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Originally Posted by clint reach View Post
I could be way off here but after doing a little research it seems to me that CF affiliates charge a fee that only the well-off could possibly afford (which seems pretty "un-crossfit" to me). I've been doing CF for a couple years now and am kind of in a lull at the moment, needing some outside motivation to get me back into it. I found that places in this area (DC) as well as elsewhere are charging around $200/mo. Does that seem high to anyone else? Considering CF typically caters to military, police, fire, etc., I don't see how they could possibly afford those rates (I'm in the military). I went to another CF gym once and did a Cindy-type workout and was charged $20. I thought the guy was joking when he gave me the price. I was only there for a half hour tops. To me, buying all the gear and building your own gym is the only way to go but at the moment, that's not an option for me due to lack of space. I want to get others' take on this issue. What am I not getting here?
I run an affiliate, and to be honest, if there were another affiliate next door, I'd pay them $200/month to train me. The coaching is invaluable by itself, let alone the group atmosphere.

And why it costs so much is because a human being's time is expensive. Say there's 7 people paying $185/month to come to class 5 days a week, and there's 2 hours of classes available each day. That's $32 an hour for the owner, and that's BEFORE his utilities, rent, insurance, affiliation fee, personal education, etc. AND before the cost of outfitting a good CF gym (heck, five good bars alone is expensive, let alone 2 or 3 sets of bumpers, a set or two of dumbbells, medicine balls, rings, pullup bars, iron plates for deadlifts and bench, rowers, GHD's, etc).

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Old 05-27-2008, 06:34 AM   #56
Tom Fetter
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Re: How Does Anyone Afford CF?

IMO, a service should be priced at it's value. Whether I personally have the resources to buy it, or not.

The cold reality is that some of us can re-arrange our finances and/or priorities to pay what the service is worth, while others can't. Lots of worthwhile things I wanted when I was a student. Couldn't get them. It sucks, but it is simply a reality.

Others aren't willing to shift their existing priorities - but that doesn't give affiliates an obligation to change their fee structures either. For instance, by now I could pay for four memberships at our local affiliate for my family members who do CF, but only by stopping pretty much every other extra-curricular activity my family's doing ... music lessons, soccer, karate, rowing, etc. That's not going to happen - there's more to life than 1 activity, however splendid.

Many of us are afflicted by that reality; our affiliate's introduced a punch-card system to help. As I look 'round the affiliate, most full-time clients are themselves wage-earners ... one average wage seems to generate enough disposable income to support one membership, when priorities are wiggled acceptably.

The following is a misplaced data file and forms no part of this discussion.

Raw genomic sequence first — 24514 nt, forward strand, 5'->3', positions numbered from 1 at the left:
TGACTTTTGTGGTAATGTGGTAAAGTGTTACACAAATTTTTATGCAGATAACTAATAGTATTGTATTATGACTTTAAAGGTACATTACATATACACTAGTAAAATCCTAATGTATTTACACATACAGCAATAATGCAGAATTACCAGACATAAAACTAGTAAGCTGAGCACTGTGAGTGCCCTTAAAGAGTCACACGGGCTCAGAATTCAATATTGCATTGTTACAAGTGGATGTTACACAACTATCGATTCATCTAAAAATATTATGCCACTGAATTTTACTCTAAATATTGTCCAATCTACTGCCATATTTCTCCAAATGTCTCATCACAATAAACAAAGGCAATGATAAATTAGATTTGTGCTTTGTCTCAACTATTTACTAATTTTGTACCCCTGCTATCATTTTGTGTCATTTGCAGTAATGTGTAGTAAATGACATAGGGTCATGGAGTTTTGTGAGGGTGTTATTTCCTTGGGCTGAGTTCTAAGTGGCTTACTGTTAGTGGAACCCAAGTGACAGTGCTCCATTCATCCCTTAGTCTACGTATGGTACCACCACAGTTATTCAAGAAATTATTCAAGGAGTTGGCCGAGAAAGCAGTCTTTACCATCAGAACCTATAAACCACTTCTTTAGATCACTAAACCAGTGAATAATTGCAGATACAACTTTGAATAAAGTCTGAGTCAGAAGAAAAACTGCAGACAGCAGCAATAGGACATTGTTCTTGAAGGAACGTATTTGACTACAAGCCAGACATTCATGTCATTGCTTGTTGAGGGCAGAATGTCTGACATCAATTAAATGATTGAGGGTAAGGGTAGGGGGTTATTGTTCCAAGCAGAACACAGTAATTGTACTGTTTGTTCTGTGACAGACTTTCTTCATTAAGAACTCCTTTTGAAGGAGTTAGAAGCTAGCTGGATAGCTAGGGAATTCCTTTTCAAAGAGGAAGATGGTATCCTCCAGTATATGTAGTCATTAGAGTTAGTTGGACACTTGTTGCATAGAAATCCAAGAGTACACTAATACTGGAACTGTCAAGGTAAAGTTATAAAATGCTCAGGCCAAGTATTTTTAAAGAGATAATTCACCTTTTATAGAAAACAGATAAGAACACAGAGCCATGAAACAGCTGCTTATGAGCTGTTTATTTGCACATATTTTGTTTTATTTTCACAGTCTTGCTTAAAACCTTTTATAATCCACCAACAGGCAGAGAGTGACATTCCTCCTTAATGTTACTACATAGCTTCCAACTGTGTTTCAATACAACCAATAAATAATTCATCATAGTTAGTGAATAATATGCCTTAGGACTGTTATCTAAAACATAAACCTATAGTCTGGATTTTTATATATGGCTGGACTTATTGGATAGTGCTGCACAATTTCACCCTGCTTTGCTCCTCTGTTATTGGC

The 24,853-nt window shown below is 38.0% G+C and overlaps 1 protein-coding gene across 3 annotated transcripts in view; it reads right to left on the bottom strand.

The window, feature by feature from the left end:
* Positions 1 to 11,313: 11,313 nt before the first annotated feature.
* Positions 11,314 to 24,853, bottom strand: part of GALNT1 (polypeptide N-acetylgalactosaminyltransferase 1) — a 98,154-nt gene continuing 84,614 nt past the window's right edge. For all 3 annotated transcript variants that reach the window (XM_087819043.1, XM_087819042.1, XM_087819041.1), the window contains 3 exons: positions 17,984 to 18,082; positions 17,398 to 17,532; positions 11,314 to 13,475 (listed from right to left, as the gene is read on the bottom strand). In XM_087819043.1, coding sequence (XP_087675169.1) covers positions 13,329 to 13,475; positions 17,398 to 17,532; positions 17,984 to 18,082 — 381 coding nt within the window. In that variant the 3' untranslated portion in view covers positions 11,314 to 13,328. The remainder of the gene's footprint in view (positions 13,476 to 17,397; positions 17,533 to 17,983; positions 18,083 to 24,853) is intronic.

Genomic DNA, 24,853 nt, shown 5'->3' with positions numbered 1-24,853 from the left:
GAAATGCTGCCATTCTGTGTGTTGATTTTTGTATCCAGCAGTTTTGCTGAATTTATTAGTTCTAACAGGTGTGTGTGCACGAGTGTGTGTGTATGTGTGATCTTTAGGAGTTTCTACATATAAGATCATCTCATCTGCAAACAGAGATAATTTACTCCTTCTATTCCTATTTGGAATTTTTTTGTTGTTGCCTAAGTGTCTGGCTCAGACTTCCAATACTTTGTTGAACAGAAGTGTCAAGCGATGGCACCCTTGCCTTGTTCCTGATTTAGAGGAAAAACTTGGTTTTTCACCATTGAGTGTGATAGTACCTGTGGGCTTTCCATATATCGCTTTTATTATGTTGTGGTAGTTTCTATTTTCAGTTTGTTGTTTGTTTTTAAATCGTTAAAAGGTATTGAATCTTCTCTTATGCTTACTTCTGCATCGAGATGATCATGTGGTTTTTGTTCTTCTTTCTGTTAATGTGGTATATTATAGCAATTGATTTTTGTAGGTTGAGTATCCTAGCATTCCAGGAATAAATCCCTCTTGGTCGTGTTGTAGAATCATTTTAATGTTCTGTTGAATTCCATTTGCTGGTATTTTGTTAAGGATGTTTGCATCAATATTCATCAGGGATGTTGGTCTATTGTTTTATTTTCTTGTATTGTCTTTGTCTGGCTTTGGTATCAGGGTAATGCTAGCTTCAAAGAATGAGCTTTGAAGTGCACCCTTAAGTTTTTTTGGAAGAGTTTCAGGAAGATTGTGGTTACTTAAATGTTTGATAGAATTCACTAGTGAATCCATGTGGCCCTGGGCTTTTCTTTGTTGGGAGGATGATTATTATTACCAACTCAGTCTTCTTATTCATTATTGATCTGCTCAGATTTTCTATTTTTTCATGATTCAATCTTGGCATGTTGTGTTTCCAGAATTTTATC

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Old 05-27-2008, 07:21 AM   #57
Matt DeMinico
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Re: How Does Anyone Afford CF?

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Originally Posted by Mark E. Wallace View Post
I disagree. Affiliates (or any other business owner, frankly) should be compensated for the service that they provide, and that's it. Maybe it's a matter of perspective, but you taking an entrepreneurial risk isn't a service to me. What you do for me day in & day out in terms of helping me get in better shape is a valuable service to me, and that's all I'm willing to compensate for. Whether or not you're taking a risk in starting a small business is your problem as the owner, not mine as the consumer.

(Not you personally, Randy, of course..."you" in general.)

- Mark
Mark, inherent in that is the fact that they get paid for taking a risk. If they weren't taking a risk, everybody would be doing it, therefore they're getting paid for taking a risk.
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Old 05-27-2008, 08:08 AM   #58
Lisbeth Darsh
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Re: How Does Anyone Afford CF?

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Originally Posted by Brandon Oto View Post
I think that part of the problem some CFers have with paying affiliate fees may stem from the message coming from HQ, which is that "you can come to a CF cert, become a trainer, and make a WHOLE BUNCH OF MONEY doing something you enjoy and helping people."

Most of that is fine but one of those things has a problem with it, and it's capitalized. Most of us who aren't rolling in income aren't really prioritized around helping our service providers make a whole bunch of money. It's a great message for potential trainers but kind of a weird angle for prospective clients.